Budding

From the second floor window I look down over the back yard. I can see the nubby beginnings of my garden, straining for a new start. I was able to cut two-thirds of the flowers back before the snow came this winter. I wasn’t ready for the early of the snow or the freezing of the ground. Soon I will have to make it right. Soon. But not yet. I see the dead stalks of that neglected portion—graying bits of stubble, snaky weeds trembling up against the cold wind.
Looking down I can see, too,  that the top of the Pussy Willow is beginning to bud. The ends of a few straggly branches look like Q-tips—those tightly wound cotton swabs sway back and forth on their leggy branches. If I stood on the ground below this tree and peered up through the branches, I would not see these furry caterpillars preparing to fluff out. Only the very tip-top—where the sun falls warmest–sports these showy nibs. I peer down from the window and know that in just a few days that tree will be engulfed in a halo of softness.
I have been doing yoga—this renewed Lenten discipline whispering the growing softness of this aging body to the walls. These limbs don’t bend like the willow’s anymore. Each year at this time I am pulled back into this fluid meditation—a moving prayer. I speak the words of the scripture and somehow these ancient words help these rusty bones glide into the poses. And the gliding of the body helps the words come smooth—oil this dusty memory.
Last night I received the ashes on my hand. Pastor said this way is better.
The ashes are for me to see, she said. To remind me of my sin. Not for everyone else.
I missed the words, the pressure on my head, the ashes falling on my clothes. But as I cradled that sullied hand in my lap, as I dipped the bread in the cup with ashen fingers–it all made sense.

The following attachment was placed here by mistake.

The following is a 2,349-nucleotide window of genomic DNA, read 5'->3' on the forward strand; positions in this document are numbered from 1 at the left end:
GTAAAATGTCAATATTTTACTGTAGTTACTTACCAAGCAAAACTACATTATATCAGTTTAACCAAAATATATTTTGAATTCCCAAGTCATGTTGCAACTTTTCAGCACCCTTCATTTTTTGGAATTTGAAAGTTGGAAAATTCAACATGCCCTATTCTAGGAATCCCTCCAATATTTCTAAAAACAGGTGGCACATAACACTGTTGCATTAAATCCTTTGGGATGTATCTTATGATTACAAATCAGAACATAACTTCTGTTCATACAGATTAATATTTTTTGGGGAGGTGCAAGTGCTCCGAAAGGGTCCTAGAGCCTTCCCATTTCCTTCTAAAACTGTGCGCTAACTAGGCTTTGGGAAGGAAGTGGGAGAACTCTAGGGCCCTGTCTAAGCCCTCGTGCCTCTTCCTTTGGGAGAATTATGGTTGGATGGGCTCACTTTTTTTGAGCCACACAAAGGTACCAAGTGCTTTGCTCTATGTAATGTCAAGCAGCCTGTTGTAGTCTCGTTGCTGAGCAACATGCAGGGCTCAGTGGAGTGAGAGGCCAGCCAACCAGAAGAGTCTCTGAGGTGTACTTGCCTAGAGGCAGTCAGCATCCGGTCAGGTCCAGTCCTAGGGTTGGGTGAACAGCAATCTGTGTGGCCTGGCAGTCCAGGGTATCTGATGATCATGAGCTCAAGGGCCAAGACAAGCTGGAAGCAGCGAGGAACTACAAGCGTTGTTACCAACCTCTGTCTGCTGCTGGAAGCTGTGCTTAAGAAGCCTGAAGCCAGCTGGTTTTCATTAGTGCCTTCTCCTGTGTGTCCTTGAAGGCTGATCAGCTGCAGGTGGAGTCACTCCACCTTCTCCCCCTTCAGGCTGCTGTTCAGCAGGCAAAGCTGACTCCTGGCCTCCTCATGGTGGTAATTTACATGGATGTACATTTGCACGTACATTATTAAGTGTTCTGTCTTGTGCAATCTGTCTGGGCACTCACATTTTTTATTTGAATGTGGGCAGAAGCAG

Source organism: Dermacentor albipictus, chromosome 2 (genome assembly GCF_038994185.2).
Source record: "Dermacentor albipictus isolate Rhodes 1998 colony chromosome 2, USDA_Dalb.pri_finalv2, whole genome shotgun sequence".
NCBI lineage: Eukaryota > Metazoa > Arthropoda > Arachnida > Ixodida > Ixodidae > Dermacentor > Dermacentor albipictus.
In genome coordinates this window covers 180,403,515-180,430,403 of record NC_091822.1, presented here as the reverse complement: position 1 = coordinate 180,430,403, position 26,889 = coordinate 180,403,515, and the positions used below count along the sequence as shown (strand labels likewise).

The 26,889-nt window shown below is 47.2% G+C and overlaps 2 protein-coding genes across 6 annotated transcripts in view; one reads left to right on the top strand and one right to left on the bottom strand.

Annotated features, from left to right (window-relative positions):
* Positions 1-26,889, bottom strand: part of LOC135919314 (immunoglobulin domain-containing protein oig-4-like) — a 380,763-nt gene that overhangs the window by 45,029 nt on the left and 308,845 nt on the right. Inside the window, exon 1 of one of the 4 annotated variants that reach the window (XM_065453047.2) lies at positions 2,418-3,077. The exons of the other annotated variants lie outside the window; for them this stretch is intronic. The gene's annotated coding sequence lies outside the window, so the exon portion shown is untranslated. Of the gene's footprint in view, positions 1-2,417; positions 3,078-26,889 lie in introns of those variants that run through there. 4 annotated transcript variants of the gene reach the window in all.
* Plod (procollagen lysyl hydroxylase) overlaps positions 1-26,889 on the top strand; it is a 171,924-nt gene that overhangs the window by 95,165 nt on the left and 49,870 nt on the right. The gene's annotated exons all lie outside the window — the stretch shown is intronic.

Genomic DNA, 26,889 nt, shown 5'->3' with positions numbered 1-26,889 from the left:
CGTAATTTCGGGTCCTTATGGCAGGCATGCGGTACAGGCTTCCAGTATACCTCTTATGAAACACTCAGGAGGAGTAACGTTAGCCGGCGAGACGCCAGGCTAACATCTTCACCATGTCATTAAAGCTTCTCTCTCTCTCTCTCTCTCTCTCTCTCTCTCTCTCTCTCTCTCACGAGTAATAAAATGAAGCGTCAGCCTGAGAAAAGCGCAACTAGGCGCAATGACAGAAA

But today, I stand in the light of the window wanting to hide. As I move my body it feels the desire to be something else. Down to the marrow it wants to be something better, something stronger, something…more…
I wish I could stand under the umbrella limbs of the willow tree and forget about the budding soft on the uppermost parts. It doesn’t feel like spring. I sit on my mat at heart center and recite the words…
…and in him all things hold together. (Col. 1:17b)
Do they? And will he? Hold me together?
 I lower my hands to my knees and breathe in…glance down. It’s still there—just a faint outline. The shadow of a circle in the middle of the palm of my hand: what’s left of my ashes. I put finger to palm and imagine another’s—pierced.
And I feel the deep rest of the knowing. Yes, he will. Yes, he does. He holds me together. He holds me.
For God was pleased to have all his fullness dwell in him, and through him to reconcile to himself all things, whether things on earth or things in heaven, by making peace through his blood, shed on the cross… (Col. 1:19-20)

Sharing with Emily today:


And Bonnie:

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Comments

  1. says

    How evocative to smudge the palm of the hand, which lacks the hardness of the forehead, thus allowing the touch the greater impression there. The pressure of the thumb on the center touches the lifeline. From the wound did life flow out, and so the ash recalls the color of grief until healing.

  2. says

    This is a call to slow it down, and that is a call I get quite often. I pray I can answer that call more often than not.
    I read Maureen’s comment while in this box…beautiful and hugs your beautiful words too.

  3. says

    Laura — I planted some bulbs last year in the winter of my discontent. And sure enough, they have pushed through and a few days ago i have some flowers.

    Budding indeed.

  4. says

    Love it – I’m teaching prayer and yoga at my church and love the way the movement of the body helps focus the mind and heart for prayer. (prayerandyoga.com if you’re interested) Thanks for the thoughtful post!

  5. says

    OK, OK, we must have been separated at birth. God is whispering yoga to me, too, but first, for Lent, I’m only allowed to sit for 15 minutes to an hour. I’m trying to get well from my shingles, and He sad no new stuff … until Easter. But I’m very intrigued.

  6. says

    You have a gift for expressing this beautiful world you live in — the place in between – where God is moving within you and you are moving within Him. In your everyday life, you reach for Him, in whatever posture you take. Even in wondering how it would happen, He is holding you together — and bring us right along. Thank you, Laura.

  7. says

    Now may the God of peace himself sanctify you completely, and may your whole spirit and soul and body be kept blameless at the coming of our Lord Jesus Christ. He who calls you is faithful; he will surely do it. (1 Thessalonians 5:23)

    I have linked to this post at the Moonboat today. I’m trusting God to hold me together, too.

    Hugs.

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